Ontario may not have the tourist profile of the Rockies out west, but the province still boasts many of Canada’s top attractions: Niagara Falls is the country’s most visited sight; Ottawa makes an engaging capital, while Toronto is one of the most visited cities in North America; and Algonquin Park is an especially fine tract of pristine wilderness. It’s also very, very big – a giant slab of land, Canada’s second-largest province, stretching all the way from the St Lawrence River and the Great Lakes to the frozen shores of Hudson Bay, a landscape studded with thousands of lakes from which Ontario gets its name – literally “glittering waters” – given by its earliest inhabitants, the Iroquois.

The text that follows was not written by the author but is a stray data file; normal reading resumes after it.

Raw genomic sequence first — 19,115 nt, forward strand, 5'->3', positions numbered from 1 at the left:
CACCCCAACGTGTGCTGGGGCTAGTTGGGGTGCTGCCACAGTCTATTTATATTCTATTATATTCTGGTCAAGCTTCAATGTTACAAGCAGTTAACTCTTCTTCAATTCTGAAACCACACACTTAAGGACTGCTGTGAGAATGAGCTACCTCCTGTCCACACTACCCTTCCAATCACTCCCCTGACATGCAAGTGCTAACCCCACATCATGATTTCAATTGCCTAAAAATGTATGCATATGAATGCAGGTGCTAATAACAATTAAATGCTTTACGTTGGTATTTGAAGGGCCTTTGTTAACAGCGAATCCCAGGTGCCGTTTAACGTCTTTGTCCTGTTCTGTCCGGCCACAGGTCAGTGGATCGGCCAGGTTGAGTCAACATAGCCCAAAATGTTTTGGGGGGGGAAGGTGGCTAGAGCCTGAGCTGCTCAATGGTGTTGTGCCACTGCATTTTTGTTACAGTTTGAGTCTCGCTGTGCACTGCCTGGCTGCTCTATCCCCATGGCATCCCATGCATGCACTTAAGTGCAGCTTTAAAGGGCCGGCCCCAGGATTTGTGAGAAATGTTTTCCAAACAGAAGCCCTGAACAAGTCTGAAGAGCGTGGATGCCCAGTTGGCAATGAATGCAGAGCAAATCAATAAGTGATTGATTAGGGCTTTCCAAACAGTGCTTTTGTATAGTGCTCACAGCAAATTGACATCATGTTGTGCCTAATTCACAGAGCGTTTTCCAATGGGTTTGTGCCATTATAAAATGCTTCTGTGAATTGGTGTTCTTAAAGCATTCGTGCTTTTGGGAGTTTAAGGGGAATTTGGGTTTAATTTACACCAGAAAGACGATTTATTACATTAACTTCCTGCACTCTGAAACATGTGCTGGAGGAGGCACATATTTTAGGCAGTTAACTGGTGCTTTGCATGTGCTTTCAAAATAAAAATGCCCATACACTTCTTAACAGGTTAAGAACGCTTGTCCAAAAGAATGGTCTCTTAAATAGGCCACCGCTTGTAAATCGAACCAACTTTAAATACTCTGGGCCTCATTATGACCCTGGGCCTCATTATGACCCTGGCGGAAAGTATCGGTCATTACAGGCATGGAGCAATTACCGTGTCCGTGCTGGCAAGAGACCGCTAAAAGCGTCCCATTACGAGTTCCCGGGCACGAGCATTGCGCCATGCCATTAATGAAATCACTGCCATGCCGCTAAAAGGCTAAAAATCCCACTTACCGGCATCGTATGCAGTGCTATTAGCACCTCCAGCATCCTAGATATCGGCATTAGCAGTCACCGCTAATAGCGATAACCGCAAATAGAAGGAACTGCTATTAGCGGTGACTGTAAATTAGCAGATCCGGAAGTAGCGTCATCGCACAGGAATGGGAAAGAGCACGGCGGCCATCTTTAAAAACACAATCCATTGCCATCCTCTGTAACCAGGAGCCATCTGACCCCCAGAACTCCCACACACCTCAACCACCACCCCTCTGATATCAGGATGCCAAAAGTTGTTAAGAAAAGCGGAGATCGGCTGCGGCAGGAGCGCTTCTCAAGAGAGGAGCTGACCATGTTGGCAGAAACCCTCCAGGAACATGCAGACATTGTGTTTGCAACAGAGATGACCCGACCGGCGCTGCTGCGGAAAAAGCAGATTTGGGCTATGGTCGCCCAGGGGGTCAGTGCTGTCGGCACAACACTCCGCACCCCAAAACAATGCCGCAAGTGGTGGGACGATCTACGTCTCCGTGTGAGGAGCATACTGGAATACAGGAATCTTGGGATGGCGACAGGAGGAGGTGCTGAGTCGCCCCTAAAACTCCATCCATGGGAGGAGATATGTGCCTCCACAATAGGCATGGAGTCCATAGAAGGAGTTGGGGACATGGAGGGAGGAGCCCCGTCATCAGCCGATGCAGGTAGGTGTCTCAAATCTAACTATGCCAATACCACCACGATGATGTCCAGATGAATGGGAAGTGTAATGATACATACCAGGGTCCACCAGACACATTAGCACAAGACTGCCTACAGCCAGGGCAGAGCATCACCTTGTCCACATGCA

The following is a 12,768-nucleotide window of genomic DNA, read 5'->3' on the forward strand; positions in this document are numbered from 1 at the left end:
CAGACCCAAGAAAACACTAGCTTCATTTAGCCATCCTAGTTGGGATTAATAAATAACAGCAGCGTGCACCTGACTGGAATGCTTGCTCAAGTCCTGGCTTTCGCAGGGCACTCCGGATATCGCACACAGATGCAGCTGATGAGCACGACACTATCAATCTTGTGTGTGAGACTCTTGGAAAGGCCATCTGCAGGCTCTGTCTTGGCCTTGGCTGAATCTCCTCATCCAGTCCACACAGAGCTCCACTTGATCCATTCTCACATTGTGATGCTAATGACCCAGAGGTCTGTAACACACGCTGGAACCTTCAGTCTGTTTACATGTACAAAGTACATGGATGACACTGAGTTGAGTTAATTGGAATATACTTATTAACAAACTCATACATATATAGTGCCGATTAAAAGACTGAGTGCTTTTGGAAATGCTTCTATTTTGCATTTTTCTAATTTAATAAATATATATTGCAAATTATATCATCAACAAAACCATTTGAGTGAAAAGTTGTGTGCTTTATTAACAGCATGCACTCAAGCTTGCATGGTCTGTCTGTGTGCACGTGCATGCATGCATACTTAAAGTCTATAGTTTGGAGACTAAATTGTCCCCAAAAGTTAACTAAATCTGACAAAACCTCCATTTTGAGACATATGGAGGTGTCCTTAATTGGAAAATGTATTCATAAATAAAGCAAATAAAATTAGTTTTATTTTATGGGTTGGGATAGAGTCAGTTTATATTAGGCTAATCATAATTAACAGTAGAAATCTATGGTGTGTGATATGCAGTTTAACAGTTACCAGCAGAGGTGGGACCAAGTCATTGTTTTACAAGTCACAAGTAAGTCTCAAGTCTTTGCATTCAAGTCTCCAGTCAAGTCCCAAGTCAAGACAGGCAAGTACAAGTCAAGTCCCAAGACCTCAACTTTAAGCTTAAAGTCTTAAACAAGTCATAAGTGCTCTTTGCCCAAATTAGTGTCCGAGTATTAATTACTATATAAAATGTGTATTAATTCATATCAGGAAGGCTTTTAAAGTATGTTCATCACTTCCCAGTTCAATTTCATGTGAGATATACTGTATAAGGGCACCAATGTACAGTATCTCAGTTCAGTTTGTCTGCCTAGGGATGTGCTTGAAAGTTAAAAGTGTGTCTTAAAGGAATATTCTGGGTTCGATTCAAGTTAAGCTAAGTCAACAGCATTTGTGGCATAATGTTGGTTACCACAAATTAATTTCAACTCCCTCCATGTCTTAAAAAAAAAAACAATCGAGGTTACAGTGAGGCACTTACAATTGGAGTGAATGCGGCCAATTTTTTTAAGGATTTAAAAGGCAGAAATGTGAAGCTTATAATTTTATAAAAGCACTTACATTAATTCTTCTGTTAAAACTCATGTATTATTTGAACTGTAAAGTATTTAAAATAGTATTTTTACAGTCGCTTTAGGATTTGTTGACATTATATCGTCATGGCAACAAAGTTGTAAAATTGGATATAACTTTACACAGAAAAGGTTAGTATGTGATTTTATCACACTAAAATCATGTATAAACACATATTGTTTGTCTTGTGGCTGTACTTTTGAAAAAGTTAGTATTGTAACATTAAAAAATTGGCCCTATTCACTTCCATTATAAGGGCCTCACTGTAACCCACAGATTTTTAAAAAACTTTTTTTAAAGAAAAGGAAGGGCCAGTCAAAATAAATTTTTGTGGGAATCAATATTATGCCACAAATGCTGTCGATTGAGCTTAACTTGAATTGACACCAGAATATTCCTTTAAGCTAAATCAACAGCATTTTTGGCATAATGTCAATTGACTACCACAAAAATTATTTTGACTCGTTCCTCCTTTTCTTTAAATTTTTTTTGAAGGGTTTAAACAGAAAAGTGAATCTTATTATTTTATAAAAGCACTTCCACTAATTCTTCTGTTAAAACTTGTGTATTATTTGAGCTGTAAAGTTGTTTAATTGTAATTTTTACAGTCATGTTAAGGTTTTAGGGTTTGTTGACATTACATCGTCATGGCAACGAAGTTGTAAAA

Spreading along the northern shore of Lake Ontario to either side of Toronto is a chain of towns that are often lumped together as the Golden Horseshoe, a misleadingly evocative name that refers solely to the area’s geographic shape and economic success. This is Ontario’s manufacturing heartland, a built-up strip whose most notable attraction is the Royal Botanical Gardens, close to steel-town Hamilton. Further round the lake are the famous Niagara Falls, easily Ontario’s most popular attraction, and Niagara-on-the-Lake, one of the province’s quaintest towns. West of the Golden Horseshoe, much of Southwest Ontario is profoundly rural, an expanse of farmland sandwiched between lakes Huron and Erie. High points here include Goderich and Bayfield, two charming little towns tucked tight against Lake Huron; Stratford, with its much-vaunted theatre festival; and Georgian Bay, whose Severn Sound is the location of the astoundingly beautiful Georgian Bay Islands National Park, an elegiac land and waterscape of rocky, pine-dotted islets and crystal-blue lake. The national park – and its campsites – are best approached by boat from tiny Honey Harbour, but you can sample the scenery on a variety of island cruises from Penetanguishene, Midland and the dinky little port of Parry Sound. Also here on Severn Sound are a pair of top-notch historical reconstructions, the one-time British naval base at Discovery Harbour and the former Jesuit mission at Sainte-Marie among the Hurons.